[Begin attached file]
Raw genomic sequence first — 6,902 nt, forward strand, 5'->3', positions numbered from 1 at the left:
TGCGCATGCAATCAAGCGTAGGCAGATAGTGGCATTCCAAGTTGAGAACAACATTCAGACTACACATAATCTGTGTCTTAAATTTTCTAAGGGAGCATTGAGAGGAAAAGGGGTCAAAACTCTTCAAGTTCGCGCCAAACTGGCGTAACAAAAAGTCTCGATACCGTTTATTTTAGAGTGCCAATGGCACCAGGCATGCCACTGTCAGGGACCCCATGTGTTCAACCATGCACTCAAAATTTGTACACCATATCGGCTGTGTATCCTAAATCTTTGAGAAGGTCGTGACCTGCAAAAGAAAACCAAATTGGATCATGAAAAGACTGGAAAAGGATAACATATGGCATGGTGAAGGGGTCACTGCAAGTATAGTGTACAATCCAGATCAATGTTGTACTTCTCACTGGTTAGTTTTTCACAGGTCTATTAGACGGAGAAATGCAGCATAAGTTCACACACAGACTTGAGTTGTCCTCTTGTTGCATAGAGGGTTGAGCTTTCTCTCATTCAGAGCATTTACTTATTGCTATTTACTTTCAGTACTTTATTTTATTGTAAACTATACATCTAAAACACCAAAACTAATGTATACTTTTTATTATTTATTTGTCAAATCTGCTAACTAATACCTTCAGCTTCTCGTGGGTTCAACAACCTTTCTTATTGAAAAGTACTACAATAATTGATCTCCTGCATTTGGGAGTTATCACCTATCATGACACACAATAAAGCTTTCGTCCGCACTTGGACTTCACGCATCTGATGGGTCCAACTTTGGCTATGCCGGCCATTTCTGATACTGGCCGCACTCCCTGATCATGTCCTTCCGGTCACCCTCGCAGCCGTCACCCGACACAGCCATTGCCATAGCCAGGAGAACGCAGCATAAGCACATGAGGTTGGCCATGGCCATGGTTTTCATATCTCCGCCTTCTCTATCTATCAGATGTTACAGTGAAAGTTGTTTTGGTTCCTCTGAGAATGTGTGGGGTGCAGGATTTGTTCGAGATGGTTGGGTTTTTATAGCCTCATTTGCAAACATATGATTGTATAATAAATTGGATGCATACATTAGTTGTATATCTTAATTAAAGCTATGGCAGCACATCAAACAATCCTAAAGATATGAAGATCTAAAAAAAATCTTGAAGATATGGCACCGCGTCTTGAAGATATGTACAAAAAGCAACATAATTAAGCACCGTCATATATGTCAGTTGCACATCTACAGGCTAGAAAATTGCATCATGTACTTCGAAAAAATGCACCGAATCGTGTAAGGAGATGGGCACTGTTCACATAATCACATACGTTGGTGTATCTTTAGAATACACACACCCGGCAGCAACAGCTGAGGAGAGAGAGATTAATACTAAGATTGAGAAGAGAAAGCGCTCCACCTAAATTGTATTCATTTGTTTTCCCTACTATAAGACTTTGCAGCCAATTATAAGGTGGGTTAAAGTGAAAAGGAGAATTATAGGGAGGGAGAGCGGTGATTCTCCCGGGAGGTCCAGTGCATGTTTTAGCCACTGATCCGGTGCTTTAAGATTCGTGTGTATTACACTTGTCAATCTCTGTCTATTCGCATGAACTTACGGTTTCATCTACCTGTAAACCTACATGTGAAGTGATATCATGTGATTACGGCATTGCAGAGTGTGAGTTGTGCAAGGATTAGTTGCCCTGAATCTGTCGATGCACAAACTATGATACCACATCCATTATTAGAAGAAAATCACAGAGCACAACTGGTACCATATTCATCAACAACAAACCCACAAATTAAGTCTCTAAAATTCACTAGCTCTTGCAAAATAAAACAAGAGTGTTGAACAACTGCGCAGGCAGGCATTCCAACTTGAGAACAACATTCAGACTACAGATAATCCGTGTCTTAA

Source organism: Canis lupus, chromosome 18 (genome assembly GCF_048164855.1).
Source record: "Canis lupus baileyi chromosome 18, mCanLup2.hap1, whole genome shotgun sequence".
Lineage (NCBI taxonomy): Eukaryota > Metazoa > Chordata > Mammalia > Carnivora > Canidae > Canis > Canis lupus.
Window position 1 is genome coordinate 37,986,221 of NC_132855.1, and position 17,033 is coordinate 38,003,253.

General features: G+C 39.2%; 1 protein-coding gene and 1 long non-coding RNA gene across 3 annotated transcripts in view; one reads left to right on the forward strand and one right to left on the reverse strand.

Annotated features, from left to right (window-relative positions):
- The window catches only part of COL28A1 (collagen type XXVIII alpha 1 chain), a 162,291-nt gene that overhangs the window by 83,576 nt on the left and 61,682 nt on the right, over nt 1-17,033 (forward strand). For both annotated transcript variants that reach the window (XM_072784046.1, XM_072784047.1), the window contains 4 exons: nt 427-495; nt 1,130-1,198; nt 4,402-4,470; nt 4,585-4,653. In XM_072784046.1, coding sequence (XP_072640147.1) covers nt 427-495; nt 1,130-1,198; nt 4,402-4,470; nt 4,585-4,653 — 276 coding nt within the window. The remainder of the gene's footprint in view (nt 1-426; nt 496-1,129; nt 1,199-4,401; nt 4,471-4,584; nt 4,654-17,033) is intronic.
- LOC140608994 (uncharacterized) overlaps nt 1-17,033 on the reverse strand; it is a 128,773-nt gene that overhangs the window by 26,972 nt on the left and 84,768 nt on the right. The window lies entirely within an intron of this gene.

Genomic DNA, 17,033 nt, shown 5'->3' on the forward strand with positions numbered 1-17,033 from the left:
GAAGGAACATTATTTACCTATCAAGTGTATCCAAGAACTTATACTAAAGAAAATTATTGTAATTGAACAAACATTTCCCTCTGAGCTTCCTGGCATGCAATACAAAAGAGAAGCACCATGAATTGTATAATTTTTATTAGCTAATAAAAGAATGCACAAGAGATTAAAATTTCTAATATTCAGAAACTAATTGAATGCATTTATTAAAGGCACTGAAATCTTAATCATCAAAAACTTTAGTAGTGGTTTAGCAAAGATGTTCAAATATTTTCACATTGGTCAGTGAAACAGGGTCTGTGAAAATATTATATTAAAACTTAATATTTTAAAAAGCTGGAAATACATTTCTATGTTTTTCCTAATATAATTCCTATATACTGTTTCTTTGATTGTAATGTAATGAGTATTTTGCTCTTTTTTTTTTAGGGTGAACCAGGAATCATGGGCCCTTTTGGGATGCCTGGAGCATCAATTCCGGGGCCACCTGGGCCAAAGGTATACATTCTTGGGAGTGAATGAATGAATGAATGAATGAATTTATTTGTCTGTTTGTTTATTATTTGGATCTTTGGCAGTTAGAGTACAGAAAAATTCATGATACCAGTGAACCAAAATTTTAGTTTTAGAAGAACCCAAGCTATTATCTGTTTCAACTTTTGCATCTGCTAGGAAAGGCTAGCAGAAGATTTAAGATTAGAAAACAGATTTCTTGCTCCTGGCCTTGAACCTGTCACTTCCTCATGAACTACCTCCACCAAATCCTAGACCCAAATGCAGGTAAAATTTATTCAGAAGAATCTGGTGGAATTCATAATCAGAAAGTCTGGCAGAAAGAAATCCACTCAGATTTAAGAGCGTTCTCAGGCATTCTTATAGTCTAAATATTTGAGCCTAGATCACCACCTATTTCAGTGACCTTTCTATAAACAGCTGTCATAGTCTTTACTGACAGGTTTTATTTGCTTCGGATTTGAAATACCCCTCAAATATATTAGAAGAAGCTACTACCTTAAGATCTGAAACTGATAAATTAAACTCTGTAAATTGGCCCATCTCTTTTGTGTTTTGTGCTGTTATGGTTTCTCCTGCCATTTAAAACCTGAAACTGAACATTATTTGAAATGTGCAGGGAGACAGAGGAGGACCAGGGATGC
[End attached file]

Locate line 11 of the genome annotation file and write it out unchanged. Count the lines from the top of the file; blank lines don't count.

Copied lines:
Genomic DNA, 17,033 nt, shown 5'->3' on the forward strand with positions numbered 1-17,033 from the left: